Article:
Herndon has collaborated with Iranian philosopher Reza Negarestani, Chicago house explorer, Jamal Moss AKA Hieroglyphic Being, NHK and Chicago footwork producer Jlin in the recent past. ‘Movement’ represents a significant body of work from this highly gifted artist and producer. Similar to RVNG Intl’s ‘Ekstasis’ by Julia Holter last year, ‘Movement’ is one of those unclassifiable albums that provides endless inspiration.


Interview with Holly Herndon.

Congratulations Holly on your wonderful debut album, ‘Movement’. At the heart of the album are stunning modern compositions, where your vocal experiments are infused with innovative techno music. Please discuss for me the creative process involved in your work, and the custom instruments and vocal processes inherent in ‘Movement’?

My pieces usually revolve around a vocal idea, which is usually a digital process. I will workshop this in my studio and in concert until it takes a more composed form.


My favourite song on ‘Movement’ is the sublime ‘Fade’. A swirling dance odyssey that builds gradually throughout. The mix of vocals and laptop wizardry is something to truly behold. Please outline the construction of this song please?

This track was built around the “swirling” vocals, to use your term. I worked with a patch for a long time to get that epic building, moving sound. Once they were in place, the track was built around them, including the main vocal lines. The rave-y synth lines and overall movement were built up combining soft synths and a 101. The drum details came last. I knew I wanted a heavy drum sound, so I asked a friend of mine, Beau Wanzer of Streetwalker, to record his 808 for me. He sent me some amazing lines, which I then chopped up and arranged to fit the song.


You left your Tennessee home for Berlin as a teenager. This must have awakened your love for the arts, and particularly your love of music. Recount for me please your memories of Berlin, and how this city has shaped your music?

I think the environment always has an effect on the art that is made there or after being there. To quote the Dutch composer, Andriesson:
“Many composers view the act of composing as, somehow, above social conditioning. I contest that. How you arrange your musical material, the techniques you use and the instruments you score for, are largely determined by your own social circumstances and listening experience, and the availability of financial support.”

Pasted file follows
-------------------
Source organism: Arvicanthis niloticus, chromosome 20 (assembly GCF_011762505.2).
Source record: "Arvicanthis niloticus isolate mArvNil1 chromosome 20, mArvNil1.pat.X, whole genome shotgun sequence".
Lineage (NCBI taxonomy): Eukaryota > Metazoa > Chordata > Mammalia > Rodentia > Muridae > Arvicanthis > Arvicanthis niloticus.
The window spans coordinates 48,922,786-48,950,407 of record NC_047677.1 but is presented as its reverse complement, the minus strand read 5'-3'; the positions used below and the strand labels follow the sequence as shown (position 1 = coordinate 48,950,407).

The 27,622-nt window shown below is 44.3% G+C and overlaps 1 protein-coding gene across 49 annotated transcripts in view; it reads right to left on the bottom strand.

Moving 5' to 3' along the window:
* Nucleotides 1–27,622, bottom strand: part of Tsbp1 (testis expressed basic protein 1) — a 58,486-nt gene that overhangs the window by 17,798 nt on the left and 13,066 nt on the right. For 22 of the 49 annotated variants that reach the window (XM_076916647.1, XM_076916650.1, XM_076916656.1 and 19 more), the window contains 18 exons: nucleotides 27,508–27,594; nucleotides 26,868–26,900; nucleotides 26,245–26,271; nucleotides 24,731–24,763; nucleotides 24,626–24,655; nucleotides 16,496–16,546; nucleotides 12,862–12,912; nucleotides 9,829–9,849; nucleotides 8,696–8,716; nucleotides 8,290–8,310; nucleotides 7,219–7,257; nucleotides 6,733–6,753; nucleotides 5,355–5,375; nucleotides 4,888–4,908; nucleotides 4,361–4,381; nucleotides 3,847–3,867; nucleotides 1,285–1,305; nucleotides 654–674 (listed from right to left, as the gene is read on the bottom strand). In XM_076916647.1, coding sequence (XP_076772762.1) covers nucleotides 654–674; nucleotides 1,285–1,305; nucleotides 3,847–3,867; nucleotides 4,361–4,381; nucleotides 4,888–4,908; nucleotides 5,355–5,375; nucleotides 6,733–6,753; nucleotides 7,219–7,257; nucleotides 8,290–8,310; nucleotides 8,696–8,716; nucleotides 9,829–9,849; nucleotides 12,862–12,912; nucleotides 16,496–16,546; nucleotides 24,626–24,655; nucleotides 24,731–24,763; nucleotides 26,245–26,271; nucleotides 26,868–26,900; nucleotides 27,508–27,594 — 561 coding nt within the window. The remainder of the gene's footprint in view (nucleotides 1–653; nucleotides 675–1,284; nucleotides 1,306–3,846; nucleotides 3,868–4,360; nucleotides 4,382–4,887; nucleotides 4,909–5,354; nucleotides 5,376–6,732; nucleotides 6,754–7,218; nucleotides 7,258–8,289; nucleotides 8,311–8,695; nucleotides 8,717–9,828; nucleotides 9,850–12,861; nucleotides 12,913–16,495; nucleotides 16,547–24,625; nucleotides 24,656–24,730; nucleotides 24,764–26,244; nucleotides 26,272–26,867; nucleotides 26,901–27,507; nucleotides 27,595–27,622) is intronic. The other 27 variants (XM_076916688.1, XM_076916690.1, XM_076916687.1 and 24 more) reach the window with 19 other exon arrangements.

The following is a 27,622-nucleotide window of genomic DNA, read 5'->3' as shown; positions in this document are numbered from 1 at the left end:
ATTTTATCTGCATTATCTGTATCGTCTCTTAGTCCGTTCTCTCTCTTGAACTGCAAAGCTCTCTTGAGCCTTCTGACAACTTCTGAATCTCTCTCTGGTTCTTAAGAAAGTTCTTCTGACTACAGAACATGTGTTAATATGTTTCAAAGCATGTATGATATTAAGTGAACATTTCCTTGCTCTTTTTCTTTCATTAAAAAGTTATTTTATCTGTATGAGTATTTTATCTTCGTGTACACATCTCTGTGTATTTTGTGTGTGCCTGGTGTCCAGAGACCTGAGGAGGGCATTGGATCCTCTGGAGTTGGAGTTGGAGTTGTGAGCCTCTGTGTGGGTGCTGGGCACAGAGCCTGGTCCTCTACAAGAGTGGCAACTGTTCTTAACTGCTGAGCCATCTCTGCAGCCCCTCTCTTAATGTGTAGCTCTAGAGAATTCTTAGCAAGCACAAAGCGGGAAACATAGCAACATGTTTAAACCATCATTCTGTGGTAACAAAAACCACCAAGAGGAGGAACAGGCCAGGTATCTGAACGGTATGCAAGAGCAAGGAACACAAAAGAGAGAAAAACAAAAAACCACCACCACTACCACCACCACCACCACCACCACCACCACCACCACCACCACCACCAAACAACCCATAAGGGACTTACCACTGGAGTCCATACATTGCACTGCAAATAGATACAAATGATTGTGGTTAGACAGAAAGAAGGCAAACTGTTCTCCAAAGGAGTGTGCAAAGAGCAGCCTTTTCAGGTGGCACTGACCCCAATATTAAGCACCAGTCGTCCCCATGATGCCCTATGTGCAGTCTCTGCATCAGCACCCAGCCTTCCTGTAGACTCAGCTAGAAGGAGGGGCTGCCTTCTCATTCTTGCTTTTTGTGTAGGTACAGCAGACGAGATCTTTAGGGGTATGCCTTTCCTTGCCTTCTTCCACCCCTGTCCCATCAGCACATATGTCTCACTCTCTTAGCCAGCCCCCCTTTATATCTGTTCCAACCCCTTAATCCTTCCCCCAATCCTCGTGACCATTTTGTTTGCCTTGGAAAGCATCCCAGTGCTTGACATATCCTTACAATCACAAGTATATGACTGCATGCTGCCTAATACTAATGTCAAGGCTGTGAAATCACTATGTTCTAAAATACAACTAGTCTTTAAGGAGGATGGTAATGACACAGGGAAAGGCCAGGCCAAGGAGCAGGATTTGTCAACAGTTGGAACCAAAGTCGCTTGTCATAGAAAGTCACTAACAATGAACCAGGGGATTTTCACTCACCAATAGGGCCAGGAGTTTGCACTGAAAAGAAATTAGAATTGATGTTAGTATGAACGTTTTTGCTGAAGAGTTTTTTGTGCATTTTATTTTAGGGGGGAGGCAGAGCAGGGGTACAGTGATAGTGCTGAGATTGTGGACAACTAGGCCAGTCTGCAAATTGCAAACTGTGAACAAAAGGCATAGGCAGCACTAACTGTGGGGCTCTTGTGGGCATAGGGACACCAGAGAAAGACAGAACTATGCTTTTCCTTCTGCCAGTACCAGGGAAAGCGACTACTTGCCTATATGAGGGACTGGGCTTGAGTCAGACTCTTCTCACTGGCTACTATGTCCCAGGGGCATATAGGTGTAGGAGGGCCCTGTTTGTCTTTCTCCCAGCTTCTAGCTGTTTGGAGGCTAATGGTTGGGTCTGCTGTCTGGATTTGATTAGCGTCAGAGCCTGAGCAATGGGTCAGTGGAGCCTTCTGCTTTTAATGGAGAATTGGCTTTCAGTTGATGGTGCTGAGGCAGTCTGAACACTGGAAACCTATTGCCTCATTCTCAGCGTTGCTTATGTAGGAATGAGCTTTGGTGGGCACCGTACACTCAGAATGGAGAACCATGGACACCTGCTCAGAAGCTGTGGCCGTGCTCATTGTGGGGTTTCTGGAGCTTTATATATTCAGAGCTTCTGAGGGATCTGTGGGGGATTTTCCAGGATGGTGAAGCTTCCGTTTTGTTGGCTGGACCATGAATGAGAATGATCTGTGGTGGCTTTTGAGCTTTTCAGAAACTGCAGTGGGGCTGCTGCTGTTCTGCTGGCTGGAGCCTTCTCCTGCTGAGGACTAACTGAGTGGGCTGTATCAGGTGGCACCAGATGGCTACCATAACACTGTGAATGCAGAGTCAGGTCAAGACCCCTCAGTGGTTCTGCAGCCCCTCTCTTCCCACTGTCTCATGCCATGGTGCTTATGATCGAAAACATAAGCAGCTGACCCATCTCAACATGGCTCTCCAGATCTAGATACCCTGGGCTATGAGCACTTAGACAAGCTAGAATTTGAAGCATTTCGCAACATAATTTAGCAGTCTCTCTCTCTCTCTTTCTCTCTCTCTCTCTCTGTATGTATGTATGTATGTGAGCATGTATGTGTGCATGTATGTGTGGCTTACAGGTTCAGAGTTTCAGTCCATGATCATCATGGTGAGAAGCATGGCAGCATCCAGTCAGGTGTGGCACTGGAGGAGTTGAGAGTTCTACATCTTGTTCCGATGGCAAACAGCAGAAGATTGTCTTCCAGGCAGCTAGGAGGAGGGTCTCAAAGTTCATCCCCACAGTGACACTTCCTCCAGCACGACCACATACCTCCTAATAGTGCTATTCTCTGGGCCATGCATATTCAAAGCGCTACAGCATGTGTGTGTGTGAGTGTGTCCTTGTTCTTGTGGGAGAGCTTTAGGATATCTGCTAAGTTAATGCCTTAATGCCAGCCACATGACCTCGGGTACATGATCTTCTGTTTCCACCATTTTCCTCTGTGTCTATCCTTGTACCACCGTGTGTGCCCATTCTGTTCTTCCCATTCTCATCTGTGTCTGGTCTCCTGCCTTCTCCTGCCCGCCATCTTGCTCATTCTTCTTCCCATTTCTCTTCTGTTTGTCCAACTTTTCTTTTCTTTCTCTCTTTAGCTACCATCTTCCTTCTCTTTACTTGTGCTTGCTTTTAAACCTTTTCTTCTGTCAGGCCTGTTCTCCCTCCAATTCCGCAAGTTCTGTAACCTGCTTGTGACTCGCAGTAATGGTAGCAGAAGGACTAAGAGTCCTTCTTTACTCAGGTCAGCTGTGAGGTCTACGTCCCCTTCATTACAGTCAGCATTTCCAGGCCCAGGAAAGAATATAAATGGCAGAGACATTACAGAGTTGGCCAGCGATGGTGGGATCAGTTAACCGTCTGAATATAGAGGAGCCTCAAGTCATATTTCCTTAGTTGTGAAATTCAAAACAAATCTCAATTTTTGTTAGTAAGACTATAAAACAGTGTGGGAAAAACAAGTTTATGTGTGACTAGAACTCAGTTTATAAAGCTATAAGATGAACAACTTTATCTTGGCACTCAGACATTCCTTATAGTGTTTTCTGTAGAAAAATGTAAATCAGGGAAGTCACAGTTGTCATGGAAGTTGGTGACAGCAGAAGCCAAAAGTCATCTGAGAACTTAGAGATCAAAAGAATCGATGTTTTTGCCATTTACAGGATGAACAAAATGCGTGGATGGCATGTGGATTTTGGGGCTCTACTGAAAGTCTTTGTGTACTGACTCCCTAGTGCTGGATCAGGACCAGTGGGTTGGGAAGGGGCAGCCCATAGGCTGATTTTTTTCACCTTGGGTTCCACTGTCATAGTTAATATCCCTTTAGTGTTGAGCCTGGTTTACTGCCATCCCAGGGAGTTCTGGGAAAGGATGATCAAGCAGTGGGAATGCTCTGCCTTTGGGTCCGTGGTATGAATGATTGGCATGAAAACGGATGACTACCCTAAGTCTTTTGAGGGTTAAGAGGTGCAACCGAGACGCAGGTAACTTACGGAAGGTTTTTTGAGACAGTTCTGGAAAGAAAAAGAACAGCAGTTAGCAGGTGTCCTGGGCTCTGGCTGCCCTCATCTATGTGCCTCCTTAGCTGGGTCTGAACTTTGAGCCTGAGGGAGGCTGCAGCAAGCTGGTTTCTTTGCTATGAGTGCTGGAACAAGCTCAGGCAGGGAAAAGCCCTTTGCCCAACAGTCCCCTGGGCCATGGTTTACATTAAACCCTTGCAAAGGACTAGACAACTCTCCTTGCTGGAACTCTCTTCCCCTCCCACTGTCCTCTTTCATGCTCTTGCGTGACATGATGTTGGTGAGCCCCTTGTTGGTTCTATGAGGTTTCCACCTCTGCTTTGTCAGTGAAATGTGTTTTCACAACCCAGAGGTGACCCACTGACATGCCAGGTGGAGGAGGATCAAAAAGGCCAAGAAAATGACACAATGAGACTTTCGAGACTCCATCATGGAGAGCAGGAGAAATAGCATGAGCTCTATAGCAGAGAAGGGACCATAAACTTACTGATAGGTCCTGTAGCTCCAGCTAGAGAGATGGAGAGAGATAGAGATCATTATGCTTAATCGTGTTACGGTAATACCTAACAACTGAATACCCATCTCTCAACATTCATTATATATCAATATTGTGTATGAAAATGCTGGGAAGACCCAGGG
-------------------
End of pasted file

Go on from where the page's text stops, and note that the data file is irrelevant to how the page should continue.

I think my sound is a combination of my home in Tennessee, with vocal harmonies, Berlin, with an appreciation of electronic music and the avant-garde tradition, and the Bay Area with a focus on custom software and technology.


You are currently a doctoral candidate in composition at Stanford University. I would love to gain an insight into this whole study area of composition and what specific aspects of composition fascinates you the most?

It is hard to distill that into a single statement. I was drawn to Stanford because of the long history of experimentation at CCRMA in computer music. There are so many amazing minds there that are all doing fascinating work! This is nicely balanced with a music program based in traditional musical pedagogy mixed with heavy influence from avant-garde art music. Brian Ferneyhough, one of the professors, is a well-known new complexity composer, coming out of the European art music tradition.


What records have inspired you the most, and have made the most impact on your life?

Again, it is difficult to distill this into one statement. When I was making Movement, I was listening to Meredith Monk, Mika Vainio, Byrd and Feldman. These days I’m revisiting Missy Elliot, Ablinger, Ives, & Marclay, along with early electronic pioneers Chowning, Lansky, early music a la Tallis and UK Grime.


‘Movement’ is out now on RVNG Intl.


Written by admin

August 19, 2013 at 10:15 am